November 7, 2011
It’s May 14, the day after Friday the Thirteenth. Not that I am superstitious, but I’m wary of the woman walking toward me. I’m outside our house, a two-story 1913 bungalow in southeast Portland. Our house is weather-beaten, with metal siding and chipped paint on the porch. Our feeble gray cat, Percy, sits by the door waiting to go in. He likes to hide under the front steps or climb over the hood of our car, which is dotted with his paw prints. Even when he was our next-door neighbor’s cat, he sought refuge at our house. I never felt like a cat person, but we took him into our lives six months ago. I feared he would die of exposure. Now someone else in need is headed my way. I pause, trapped.
The woman looks out of place, pushing her walker. I don’t recognize her from the people who hang out in front of Fred Meyer’s, the supermarket five minutes away.
“I’m not going to hurt you,” she says. She is heavy in her loose clothes, with short hair and bangs. Her voice is agitated. I think of a woman named Petie, who once befriended Matt, my husband, leading him to a nearby park for hours with her alcoholic friends while she drank 40 ouncers and called him a “fucking officer and a gentleman.” While Petie peed through the slats in the bench, Matt almost missed a flight. I am not that kind of person. I don’t have patience for strangers in need. I didn’t even have patience for Percy, but we adopted him anyway. He had nowhere else to go.
“I’m looking for my old man,” the woman says. “I’ve been with him for twelve years.” She pushes toward me on her walker. The houses on our block are set close to the sidewalk. I don’t want to talk to her anymore, but my front steps and front porch seem blocked by a forcefield of middle-class politeness, chastising me for being cold. Wanting what? A clear path to a café for my ten-thousandth latte?
Our cat sits on the doormat. I can use him as an excuse. I can pick him up, but I don’t dare. If he is not in the mood, he can draw blood.
I look at the woman. “I’m sorry,” I say. “Do you want me to call social services?” I think of the women I used to see in the Lower Haight neighborhood of San Francisco, where the apartments were skintight to each other. The homeless women and girls were either poor and black, shaking from crack addiction, or runaways and white, scratching at their injection sites. This woman, however, does not seem like an addict, just insistent and pissed.
“Why don’t you call social services?” she asks. “Why wouldn’t you?”
I don’t have my cell phone. I don’t want to call for help. I just want my latte.
“I’m disabled,” she says. She tells me her old man has a beard and is living in someone’s basement around here.
“I have a bad back. I’ve been raped twice,” she says. I feel sick to my stomach, not knowing what to do.
“I’m sorry.” How many sorrys can I give her? She rolls on. I see my next-door neighbor, Marie, walking toward us. Maybe she will help her, I think.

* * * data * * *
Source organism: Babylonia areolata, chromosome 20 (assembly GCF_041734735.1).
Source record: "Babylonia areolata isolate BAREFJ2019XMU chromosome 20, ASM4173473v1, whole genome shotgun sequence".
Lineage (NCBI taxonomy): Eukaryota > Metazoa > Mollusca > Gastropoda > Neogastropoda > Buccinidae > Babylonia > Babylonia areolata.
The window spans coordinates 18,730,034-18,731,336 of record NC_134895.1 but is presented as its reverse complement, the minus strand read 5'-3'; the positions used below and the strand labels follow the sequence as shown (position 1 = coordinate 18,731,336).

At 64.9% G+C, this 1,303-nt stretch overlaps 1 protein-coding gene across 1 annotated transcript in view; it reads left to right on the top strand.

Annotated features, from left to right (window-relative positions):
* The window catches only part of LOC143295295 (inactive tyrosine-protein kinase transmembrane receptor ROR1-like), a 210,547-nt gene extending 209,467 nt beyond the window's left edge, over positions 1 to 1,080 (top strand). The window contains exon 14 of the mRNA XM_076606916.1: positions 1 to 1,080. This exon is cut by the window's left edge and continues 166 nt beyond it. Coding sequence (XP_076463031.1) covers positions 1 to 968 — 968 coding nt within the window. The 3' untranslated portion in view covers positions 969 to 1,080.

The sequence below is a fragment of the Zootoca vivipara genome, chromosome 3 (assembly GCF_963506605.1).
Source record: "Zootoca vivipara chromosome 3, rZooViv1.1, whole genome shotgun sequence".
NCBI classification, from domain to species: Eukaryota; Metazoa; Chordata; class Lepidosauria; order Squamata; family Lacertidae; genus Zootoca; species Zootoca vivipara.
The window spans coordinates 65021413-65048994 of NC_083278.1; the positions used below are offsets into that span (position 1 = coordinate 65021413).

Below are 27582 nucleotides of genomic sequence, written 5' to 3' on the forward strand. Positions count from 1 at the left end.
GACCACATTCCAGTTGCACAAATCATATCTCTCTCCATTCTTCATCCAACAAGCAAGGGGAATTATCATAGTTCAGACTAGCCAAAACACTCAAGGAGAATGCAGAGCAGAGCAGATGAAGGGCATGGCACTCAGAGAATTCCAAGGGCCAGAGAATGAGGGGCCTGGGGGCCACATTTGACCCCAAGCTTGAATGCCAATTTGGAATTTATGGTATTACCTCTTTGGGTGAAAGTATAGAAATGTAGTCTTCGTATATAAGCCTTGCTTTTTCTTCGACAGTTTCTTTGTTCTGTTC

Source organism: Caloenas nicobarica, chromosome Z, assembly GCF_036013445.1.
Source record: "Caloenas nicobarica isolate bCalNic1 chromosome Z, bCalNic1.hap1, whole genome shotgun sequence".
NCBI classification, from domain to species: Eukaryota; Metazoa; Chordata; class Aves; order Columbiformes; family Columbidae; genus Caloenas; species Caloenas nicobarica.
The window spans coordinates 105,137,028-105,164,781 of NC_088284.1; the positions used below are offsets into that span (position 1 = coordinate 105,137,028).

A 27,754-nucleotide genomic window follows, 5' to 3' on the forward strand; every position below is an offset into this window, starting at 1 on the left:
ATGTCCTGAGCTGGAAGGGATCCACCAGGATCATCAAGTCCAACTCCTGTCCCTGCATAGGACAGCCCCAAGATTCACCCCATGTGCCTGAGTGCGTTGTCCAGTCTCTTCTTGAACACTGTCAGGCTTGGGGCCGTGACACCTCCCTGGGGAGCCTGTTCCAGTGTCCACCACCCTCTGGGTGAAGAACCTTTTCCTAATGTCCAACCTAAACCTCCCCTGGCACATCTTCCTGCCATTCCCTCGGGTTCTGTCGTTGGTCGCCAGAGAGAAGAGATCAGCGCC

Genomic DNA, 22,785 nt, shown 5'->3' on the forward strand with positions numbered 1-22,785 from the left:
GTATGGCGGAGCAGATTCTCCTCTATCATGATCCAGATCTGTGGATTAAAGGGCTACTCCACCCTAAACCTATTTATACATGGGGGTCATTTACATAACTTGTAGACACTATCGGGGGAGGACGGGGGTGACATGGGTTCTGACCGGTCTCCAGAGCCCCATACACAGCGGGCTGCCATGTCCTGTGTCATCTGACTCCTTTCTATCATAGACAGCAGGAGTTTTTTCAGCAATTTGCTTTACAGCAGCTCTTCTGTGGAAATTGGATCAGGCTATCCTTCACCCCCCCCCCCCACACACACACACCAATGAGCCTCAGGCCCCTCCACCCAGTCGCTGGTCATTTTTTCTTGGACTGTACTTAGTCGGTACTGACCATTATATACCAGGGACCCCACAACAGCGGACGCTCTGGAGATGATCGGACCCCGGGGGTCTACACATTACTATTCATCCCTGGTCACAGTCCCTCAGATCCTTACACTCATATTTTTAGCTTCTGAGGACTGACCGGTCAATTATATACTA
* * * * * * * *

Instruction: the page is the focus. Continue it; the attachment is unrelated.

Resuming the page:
Later that afternoon, I come home from a wake held across the street. I am embarrassed, since I don’t remember the neighbor’s name. I just know Laura, the daughter of the deceased, who has dyed-red hair and plays her Casio on the porch. Their house smells like their little terrier, Trigger. Laura tells me proudly that her mother, who’d died the prior year, had remodeled the inside, putting diagonal raw wood on the wall above the fireplace. Beside me on a rickety chair, a visiting aunt fills in a family tree, asking for death dates before the dirt has even settled in the cemetery. My six-year-old son, Eli, is with me. He has nowhere else to go. I let him drink a Sprite. To him, the funeral reception is a chance to break junk-food rules.
Eventually, I take him home, bribing him with TV, easing toward the end of another Saturday. I think of asking my next-door neighbor, if I see her, about the woman with the walker—what happened to her—and did she find her old man?
Percy is not by our front door. He is probably in the back, I think, in the remnants of a garden bed. I am not a good gardener. If the tomatoes and lettuce can’t tough it out against the slugs, that is their problem. My son, however, has faith in gardening. My husband and I adopted him from China when he was ten months old. For years I had my doubts I could be a good mother, though as an infant, Eli helped me realize his needs—loudly. I still have my doubts about whether or not I am a good pet owner, although Percy, in his cantankerous way, bullies and meows and purrs until I get it. Until I get him.
This day has already proved to me that I am not a good citizen. I cannot grieve for a man whose name I’d never learned, though I know his truck and the sound of his lawn mower. I also failed to provide basic help for a woman who couldn’t even walk unassisted.
This afternoon, however, I can do the minimal mom things: get Eli healthy food and feed the cat. I have to take care of them both. It’s the mother’s duty to look, to count the breaths at night, the variety of rhythms—to be soothed by the loud purring that rims the ceiling of my bedroom. Usually Percy wakes me before Eli calls from his room in the morning, but I sometimes interchange their names, as my mom did with her dog and her children.